• Chorus chairwoman Sue Sheldon used the annual meeting in Wellington to criticise the Commerce Commission cutting copper access prices saying it undermines the government-sponsored UFB project. She says: “Investors now attach a regulatory risk premium to Chorus and this has implications for our cost of capital”. She says this means investors now see New Zealand telecommunications as un-investable.
  • Unisys New Zealand renewed a six-year mainframe service contract with Inland Revenue. Neither party is saying how much the deal is worth, but the IRD says it will not need any new money from the government. IRD also said any decision about replacing the mainframe will be taken as part of its transformation programme. Last year the IRD warned that ageing technology put its ability to collect tax at risk. It said it would need to spend as much as $1.5 billion over 10 years on a replacement.
  • Te Miro in the Waikato is now connected to the government’s rural broadband network. Vodafone says it switched on its newly built 25m lattice tower giving coverage to 400 households. Vodafone says the last tower planned for Waipa District under the RBI, Maihiihi, will provide mobile coverage and wireless broadband for an extra 110 homes and businesses.  Vodafone has also upgraded all six of its existing sites around Waipa District, including Karapiro, Cambridge, Kihikihi, Te Awamutu, Mystery Creek and Lake Karapiro.
  • BusinessDesk reports TradeMe told shareholders at its AGM it is set to 40 new tech workers to work on-site upgrades. TradeMe told shareholders to expect subdued growth in the coming year.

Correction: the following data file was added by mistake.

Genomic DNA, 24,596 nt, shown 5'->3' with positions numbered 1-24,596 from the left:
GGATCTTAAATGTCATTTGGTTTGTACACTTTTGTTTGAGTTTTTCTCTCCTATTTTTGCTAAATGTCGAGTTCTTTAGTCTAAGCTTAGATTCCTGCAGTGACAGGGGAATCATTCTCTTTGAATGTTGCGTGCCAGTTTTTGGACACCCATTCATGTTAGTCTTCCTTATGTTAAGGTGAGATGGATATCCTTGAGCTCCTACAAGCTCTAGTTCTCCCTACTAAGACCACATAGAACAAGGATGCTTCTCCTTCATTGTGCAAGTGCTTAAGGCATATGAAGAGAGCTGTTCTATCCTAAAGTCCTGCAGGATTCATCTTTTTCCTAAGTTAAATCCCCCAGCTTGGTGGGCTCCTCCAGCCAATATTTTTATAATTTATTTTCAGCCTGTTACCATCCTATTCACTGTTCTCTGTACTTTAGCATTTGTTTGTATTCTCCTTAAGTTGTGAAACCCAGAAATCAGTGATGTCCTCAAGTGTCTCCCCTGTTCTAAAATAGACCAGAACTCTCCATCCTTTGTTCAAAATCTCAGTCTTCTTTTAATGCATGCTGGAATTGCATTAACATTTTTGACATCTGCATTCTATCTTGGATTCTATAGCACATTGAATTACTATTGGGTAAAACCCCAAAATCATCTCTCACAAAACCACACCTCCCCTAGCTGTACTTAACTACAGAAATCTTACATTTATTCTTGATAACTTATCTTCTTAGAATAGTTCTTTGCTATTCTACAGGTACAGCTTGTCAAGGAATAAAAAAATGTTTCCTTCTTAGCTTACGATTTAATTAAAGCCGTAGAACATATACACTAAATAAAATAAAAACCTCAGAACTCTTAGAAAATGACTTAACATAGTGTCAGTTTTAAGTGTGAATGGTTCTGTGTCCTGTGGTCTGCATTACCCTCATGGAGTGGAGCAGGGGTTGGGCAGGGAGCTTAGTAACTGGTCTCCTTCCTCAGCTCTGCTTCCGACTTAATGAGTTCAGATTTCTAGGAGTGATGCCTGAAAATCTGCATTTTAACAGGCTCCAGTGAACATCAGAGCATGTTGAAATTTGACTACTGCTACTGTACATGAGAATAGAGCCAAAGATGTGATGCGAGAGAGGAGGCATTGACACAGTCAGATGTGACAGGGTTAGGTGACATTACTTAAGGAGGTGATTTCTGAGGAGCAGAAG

• Cloud specialist GreenButton has a new partnership with Verbatim Reporting which it says will help courts, law enforcement agencies and law firms index audio and video of proceedings.
  • Not keying bank transaction data into accounts systems thanks to automatic bank feeds is worth 10 hours a month or an average of $458 dollars per company says MYOB.

Mainframe maker Unisys has woven a new enterprise computing system it describes as a “fabric-based architecture”.

Branded as Forward, Unisys’ new architecture stitches together teams of Intel Xeon processors with a fast backplane and embroidered with the company’s own s-Par advanced secure partitioning.

Forward aims to help large businesses and government departments move from proprietary Unix systems.

Like a mainframe, not a mainframe

Australia-based Forward program manager Vic Herring says the new architecture is designed to cut through the problems organisations face when moving to new architectures. He says Forward brings mainframe levels of security and availability.